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17 Years of Online Marketing: 4 Revolutions and 4 Lessons Learned

Thursday, March 06, 2014
Online MarketingShameless Self-Promotion

Workbox has seen a lot of change on the World Wide Web since we started in February 1997. From Prodigy and AOL to Facebook and mobile apps, the one constant has BEEN change.

So, in honor of our 17 years, here are what we consider the four big “revolutions” in online marketing and lessons we learned from working in this dynamic industry.

1. The User Interface Revolution

It’s a universal truth: people like to look at beautiful things. But, let’s face it, some of the earliest websites were not things of beauty (and in 1997, Workbox probably built a few duds). Thank goodness for CSS.

Eventually, online marketing got more competitive so UI got taken seriously as a way to beat the competition and improve experiences and products.

Also, we have a saying at Workbox: “You can’t fight Amazon.” People spend most of their time on popular, well-designed sites, so they are familiar with those interfaces. Unofficial standards emerged, and designers used familiarity to their advantage.

The lesson: don’t make people learn something new if they don’t have to. Complexity is and always will be your enemy.

2. The Content Revolution

Anyone remember Vignette, the old content management system? Big, expensive, difficult. Then along came ColdFusion, then CMSs like PHPNuke and, eventually, WordPress, Joomla, Drupal and many, many others. Workbox even created our own (CUT).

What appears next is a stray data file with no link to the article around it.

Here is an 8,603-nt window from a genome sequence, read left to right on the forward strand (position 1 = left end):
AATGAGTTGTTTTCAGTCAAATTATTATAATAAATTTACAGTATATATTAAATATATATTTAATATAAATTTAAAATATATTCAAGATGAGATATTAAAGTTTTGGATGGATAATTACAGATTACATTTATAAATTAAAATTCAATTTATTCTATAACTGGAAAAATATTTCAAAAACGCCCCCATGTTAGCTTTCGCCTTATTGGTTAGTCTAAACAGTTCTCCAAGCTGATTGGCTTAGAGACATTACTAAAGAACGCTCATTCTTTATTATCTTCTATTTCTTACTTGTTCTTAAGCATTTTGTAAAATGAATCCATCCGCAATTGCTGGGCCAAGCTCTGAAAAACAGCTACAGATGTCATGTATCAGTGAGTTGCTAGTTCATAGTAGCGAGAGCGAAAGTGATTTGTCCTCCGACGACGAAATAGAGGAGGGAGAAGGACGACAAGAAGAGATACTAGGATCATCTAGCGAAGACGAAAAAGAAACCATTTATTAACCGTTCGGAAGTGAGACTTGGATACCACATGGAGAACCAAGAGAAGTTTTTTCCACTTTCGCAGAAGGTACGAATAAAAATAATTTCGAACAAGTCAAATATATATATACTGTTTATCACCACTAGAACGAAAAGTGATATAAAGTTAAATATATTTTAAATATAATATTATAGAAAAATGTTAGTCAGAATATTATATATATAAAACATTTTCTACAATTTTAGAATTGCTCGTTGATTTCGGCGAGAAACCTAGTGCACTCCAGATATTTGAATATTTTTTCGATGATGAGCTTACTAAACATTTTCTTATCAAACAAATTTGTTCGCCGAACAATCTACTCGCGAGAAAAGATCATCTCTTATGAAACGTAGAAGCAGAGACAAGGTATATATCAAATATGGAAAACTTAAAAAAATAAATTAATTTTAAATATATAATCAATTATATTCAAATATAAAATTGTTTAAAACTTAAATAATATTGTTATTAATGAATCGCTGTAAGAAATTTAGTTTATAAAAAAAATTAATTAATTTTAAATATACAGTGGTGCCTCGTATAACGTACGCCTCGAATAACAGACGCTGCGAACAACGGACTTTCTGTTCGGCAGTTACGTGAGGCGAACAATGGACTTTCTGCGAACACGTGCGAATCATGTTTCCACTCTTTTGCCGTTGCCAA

Content management systems made online publishing so easy that it evolved into the Content Revolution: from blogs to YouTube to Twitter, we’re now awash in great and meaningless content. Similarly, platforms emerged that make the building and publishing of social media, apps and online games much simpler – so now you can spend every second of every day working, educating or amusing yourself online.

The lesson: since anyone can create content, quality matters more than ever.

3. The Analytics and Data Revolution

Without analytics, online marketing would be pointless. Remember Webtrends and other oldies? Google killed them and created an entire ecosystem with their free Google Analytics. Now, Google and other online services give you so much data and are so powerful that you have to hire experts to wrangle it into something you can understand.

The lesson: we have almost too much data, so be sure you measure what really matters (as opposed to “vanity metrics”).

4. The Bandwidth Revolution

DSL, cable, 4G, Wifi, fiber-optic, emerging protocols, faster chips, lower power requirements. Without big bandwidth, we get less content and less activity to analyze. Also, in our minds, the “mobile revolution” is really an offshoot of the Bandwidth Revolution. An iPhone connection at 14.4kbits/s? No way.

Right now a big issue is net neutrality and how far behind other nations the US is in quality and expense of online access. Perhaps our current carriers, like most slow-moving industries, will get leap-frogged by a nimble alternative. Remember, in high-tech, everything gets commoditized. In any event, big, fat bandwidth means more possibilities. Let’s keep it open and inject some real competition.

The lesson: keep it as open and inexpensive as possible so everyone wins (that way, you win, too!).

So, after 17 years of online experience, we’ve learned a few lessons:

1. Keep it beautiful and simple.

2. Create high-quality content.

3. Measure what matters.

4. Openness and value wins.

What about the next 17 years? Would Workbox like to take a guess at what’s next?

Ha! That’s a mug’s game. I mean, who could have ever anticipated 2013 would give birth to Doge (Wow. So unpredict. Much wunder.)

Agree? Disagree? Please share your thoughts with us!